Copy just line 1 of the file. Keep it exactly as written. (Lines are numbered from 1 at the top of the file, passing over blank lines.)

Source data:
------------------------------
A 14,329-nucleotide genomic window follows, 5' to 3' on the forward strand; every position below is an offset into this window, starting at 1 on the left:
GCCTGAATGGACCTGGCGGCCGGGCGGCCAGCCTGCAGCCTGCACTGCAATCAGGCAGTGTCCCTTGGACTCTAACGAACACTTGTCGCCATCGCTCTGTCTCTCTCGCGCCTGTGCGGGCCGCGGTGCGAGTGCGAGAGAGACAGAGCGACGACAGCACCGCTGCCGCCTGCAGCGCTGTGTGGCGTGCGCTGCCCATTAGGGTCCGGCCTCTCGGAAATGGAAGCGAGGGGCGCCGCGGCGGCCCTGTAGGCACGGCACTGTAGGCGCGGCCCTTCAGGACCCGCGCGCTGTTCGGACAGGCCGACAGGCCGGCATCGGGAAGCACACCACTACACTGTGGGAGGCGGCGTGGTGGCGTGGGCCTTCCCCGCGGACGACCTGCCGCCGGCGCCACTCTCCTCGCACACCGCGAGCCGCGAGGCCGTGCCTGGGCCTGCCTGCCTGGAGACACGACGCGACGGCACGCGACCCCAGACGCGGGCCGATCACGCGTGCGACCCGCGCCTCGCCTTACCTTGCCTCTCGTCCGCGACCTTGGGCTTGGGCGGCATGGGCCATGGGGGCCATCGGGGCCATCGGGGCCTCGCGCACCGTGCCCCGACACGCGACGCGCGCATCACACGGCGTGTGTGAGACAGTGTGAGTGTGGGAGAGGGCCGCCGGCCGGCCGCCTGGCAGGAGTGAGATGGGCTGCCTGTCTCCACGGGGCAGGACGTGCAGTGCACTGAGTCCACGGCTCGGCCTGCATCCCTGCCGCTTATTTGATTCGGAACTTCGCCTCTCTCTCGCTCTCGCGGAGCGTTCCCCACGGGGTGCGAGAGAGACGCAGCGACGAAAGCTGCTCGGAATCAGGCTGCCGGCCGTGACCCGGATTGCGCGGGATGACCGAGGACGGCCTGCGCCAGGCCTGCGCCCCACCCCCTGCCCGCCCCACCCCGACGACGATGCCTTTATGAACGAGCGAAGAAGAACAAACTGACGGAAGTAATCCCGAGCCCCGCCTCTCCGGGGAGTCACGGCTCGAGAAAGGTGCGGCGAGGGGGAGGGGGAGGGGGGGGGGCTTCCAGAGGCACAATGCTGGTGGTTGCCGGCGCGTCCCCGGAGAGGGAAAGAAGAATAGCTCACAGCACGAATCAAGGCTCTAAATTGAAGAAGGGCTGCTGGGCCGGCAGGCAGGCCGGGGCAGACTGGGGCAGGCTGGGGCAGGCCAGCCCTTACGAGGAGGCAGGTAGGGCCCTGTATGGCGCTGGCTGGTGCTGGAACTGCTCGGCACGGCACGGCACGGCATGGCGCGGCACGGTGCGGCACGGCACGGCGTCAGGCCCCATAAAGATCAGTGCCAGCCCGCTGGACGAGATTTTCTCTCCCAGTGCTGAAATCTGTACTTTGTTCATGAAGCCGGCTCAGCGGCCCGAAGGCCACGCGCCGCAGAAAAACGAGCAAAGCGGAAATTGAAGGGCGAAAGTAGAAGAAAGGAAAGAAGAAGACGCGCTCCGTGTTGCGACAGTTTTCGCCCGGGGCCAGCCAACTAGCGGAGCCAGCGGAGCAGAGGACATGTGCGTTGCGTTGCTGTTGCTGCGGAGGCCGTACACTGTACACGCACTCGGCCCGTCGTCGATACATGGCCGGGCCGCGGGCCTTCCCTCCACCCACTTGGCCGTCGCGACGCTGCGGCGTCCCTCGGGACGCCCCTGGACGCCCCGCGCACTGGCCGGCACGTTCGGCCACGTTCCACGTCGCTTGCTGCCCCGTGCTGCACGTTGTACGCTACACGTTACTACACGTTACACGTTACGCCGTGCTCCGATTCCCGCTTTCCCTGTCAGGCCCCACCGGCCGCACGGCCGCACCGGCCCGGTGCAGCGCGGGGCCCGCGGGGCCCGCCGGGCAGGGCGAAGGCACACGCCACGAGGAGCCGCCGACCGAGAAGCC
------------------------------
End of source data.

A 14,329-nucleotide genomic window follows, 5' to 3' on the forward strand; every position below is an offset into this window, starting at 1 on the left: